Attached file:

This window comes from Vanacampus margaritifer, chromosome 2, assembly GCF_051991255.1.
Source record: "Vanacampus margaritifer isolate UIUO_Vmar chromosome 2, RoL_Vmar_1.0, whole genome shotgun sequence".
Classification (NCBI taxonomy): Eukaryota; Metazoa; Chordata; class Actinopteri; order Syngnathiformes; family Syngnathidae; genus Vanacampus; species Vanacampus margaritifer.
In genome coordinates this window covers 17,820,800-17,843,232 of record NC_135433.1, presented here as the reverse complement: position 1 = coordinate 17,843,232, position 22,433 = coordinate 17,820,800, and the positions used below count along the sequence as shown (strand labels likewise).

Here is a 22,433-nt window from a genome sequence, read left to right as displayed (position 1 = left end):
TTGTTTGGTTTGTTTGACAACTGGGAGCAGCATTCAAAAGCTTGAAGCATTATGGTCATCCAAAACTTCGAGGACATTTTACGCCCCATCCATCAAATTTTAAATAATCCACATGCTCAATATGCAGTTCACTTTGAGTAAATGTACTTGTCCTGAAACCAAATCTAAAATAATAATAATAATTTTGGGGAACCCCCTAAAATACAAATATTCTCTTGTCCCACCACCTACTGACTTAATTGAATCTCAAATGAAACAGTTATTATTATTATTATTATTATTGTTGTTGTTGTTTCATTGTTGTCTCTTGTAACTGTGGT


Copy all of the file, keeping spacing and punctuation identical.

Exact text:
This window comes from Vanacampus margaritifer, chromosome 2, assembly GCF_051991255.1.
Source record: "Vanacampus margaritifer isolate UIUO_Vmar chromosome 2, RoL_Vmar_1.0, whole genome shotgun sequence".
Classification (NCBI taxonomy): Eukaryota; Metazoa; Chordata; class Actinopteri; order Syngnathiformes; family Syngnathidae; genus Vanacampus; species Vanacampus margaritifer.
In genome coordinates this window covers 17,820,800-17,843,232 of record NC_135433.1, presented here as the reverse complement: position 1 = coordinate 17,843,232, position 22,433 = coordinate 17,820,800, and the positions used below count along the sequence as shown (strand labels likewise).

Here is a 22,433-nt window from a genome sequence, read left to right as displayed (position 1 = left end):
TTGTTTGGTTTGTTTGACAACTGGGAGCAGCATTCAAAAGCTTGAAGCATTATGGTCATCCAAAACTTCGAGGACATTTTACGCCCCATCCATCAAATTTTAAATAATCCACATGCTCAATATGCAGTTCACTTTGAGTAAATGTACTTGTCCTGAAACCAAATCTAAAATAATAATAATAATTTTGGGGAACCCCCTAAAATACAAATATTCTCTTGTCCCACCACCTACTGACTTAATTGAATCTCAAATGAAACAGTTATTATTATTATTATTATTATTGTTGTTGTTGTTTCATTGTTGTCTCTTGTAACTGTGGT